Shopian: With the increase in intensity of cold conditions, and abrupt increase in electricity tariffs by the government, Hamams have become vital for many people to save themselves from the bone-chilling cold.
Kashmir, like last year, is facing severe cold conditions after recent snowfall. Gulmarg on Thursday froze at minus 9.6 degrees Celsius while Pahalgam was the second-coldest place in the valley at a low of minus 8.9 degree Celsius.
Till about a decade ago, Hamams were a feature of mosques where people, particularly men, would assemble to stay warm. However, in the last few years, people started installing Hamams in newly constructed houses, as the new houses are mostly built of concrete and remain colder than traditional wood and mud houses.
Bilal Ahmad Malik, a villager from Pargochi Shopian, said that he installed a Hamam last year in his newly constructed house after spending two years shivering and unable to sleep in the new house. “I was not aware that the concrete house would be so cold in winters. Last year I dug out the floor of one of the rooms to create a Hamam. And now I am in love with it,” he said.
Hamam is believed to be of Turkish origin and brought by the Mughals to Kashmir. In a Hamam, some flat stones (Devir) are installed under which wood is burnt to make the stones warm. The warmth later spreads to the whole room.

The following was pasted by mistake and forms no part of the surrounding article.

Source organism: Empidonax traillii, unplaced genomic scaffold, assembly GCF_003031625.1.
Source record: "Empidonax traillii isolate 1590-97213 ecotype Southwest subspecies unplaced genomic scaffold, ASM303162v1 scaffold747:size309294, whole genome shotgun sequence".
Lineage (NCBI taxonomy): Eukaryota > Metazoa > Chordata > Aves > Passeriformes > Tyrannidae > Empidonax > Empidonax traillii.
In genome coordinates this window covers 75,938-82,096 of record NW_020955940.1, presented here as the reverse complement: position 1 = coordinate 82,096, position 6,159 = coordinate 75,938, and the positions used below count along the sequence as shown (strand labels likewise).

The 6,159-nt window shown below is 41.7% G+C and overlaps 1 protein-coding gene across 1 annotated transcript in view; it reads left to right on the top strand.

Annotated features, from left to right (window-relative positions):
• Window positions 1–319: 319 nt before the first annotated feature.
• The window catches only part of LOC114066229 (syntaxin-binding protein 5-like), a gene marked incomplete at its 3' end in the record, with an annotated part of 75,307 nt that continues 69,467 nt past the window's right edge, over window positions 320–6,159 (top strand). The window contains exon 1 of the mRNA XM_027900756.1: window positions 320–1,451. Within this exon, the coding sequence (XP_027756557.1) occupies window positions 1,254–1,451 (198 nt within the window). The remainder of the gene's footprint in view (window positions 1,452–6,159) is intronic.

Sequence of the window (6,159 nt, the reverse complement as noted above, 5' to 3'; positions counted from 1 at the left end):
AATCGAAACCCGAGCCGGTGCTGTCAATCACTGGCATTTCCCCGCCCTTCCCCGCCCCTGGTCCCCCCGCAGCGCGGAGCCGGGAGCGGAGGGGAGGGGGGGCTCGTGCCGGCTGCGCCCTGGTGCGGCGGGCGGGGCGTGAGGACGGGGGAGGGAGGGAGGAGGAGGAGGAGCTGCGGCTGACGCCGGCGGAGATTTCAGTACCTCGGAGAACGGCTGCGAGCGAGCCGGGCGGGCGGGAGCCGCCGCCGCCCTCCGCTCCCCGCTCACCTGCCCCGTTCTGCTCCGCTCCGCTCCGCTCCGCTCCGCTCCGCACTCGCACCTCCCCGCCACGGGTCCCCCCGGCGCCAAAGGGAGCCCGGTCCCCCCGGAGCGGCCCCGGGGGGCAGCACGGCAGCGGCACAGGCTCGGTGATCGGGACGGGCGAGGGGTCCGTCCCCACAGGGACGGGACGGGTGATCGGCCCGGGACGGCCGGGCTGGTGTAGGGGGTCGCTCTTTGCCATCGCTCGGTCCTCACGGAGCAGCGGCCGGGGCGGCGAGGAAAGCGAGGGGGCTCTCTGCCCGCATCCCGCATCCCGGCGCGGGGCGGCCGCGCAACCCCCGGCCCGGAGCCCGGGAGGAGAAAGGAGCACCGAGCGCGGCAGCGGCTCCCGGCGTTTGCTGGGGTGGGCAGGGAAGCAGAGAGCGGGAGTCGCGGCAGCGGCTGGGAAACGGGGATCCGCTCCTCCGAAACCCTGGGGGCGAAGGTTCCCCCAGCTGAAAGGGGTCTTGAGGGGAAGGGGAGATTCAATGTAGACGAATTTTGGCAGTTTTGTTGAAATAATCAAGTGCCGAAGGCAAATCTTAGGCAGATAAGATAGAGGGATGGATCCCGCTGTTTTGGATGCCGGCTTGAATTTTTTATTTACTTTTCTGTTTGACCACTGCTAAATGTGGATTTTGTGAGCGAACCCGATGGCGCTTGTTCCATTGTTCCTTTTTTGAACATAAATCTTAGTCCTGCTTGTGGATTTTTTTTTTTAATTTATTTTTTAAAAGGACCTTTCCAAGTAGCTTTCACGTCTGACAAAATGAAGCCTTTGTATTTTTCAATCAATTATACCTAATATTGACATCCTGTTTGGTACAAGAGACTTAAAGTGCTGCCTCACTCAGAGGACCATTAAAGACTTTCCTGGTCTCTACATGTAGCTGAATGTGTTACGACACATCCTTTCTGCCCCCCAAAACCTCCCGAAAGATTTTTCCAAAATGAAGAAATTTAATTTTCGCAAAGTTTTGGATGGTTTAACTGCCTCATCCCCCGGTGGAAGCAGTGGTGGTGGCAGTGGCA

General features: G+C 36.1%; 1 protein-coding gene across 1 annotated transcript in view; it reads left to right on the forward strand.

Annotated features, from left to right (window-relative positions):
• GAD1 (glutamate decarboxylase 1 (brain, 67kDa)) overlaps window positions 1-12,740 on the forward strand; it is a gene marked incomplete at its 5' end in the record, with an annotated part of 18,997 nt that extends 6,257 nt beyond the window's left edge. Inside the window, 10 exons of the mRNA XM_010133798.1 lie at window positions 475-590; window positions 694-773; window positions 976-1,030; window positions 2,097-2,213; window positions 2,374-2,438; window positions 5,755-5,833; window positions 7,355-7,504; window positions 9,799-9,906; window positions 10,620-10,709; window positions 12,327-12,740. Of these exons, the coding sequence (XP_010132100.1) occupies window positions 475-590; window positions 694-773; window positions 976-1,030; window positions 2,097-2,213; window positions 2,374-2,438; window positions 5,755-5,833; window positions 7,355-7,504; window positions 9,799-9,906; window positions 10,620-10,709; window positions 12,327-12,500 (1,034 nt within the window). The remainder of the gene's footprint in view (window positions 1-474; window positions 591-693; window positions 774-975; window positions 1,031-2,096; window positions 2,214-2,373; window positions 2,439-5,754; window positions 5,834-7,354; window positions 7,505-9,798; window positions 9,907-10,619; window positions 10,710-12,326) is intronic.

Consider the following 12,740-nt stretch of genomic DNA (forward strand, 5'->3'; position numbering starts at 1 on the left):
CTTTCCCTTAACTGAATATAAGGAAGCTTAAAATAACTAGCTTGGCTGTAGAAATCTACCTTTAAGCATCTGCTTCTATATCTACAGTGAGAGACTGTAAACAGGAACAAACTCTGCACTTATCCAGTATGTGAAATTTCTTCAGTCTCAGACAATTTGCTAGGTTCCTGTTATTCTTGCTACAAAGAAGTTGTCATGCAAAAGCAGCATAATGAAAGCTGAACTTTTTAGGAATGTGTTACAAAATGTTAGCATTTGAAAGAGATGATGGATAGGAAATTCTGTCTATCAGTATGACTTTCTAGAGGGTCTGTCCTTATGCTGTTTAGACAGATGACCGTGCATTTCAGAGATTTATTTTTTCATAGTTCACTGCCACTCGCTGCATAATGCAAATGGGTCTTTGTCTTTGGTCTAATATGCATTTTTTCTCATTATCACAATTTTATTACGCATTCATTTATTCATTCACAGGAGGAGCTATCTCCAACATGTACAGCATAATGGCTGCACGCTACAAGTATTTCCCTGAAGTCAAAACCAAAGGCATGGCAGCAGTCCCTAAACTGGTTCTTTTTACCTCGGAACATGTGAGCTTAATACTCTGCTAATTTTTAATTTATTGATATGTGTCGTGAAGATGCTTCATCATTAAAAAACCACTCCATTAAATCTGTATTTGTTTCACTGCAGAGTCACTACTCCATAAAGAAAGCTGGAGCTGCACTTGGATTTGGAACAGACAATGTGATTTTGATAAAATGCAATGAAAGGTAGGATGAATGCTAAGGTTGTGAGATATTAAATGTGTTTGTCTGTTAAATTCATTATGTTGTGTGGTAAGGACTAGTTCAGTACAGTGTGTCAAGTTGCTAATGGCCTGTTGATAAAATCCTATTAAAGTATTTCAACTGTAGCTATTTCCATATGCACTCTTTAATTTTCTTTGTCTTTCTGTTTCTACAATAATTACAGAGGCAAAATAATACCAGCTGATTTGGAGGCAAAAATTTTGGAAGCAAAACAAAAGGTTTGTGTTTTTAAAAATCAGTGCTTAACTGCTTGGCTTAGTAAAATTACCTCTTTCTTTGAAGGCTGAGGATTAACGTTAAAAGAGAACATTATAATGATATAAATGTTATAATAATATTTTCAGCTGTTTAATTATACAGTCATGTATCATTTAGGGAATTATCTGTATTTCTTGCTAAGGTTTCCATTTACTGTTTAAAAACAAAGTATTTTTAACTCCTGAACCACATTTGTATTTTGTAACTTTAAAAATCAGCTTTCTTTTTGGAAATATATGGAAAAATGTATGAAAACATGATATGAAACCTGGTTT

At most places, a vessel is also installed with the Haman where wood is burnt to boil water as well.
The minimum temperature last year in Shopian receded to minus 15.4 Celsius, which was colder even than the minimum temperatures in Ladakh’s Nubra valley.
Most people who have built new houses in rural Kashmir have been installing Hamams in their old houses as well, to save themselves and their children from the cold.
Besides the increase in cold conditions and perils of concrete houses, the lack of power supply and increase in electricity tariffs has also forced many to install Hamams.
Gulzar Ahmad Bhat, a resident of Shopian, said that his family have winded up the room heaters and other gadgets since they received a Rs 3,000 bill last month after the installation of smart meters by the power department.
“It is better to use wood in Hamams and Kangris than the room heaters, especially when electricity lasts for minutes, that too with heavy charges,” he said.
The horticulture-dependent areas in Shopian produce a large quantity of wood because of pruning of trees. That wood has come in handy since the Hamams started being installed.
“We have never had any assurance of electricity. Frequent power cuts are the norm and even when there was increase in scheduled hours of power supply, they started installing smart meters which raised the bill amount. There was no option for us than to install Hamam in our house,” Bhat said.
In the 1980s, ‘Hamam therapy’ was in vogue with many Hakeems claiming to cure back ailments with it.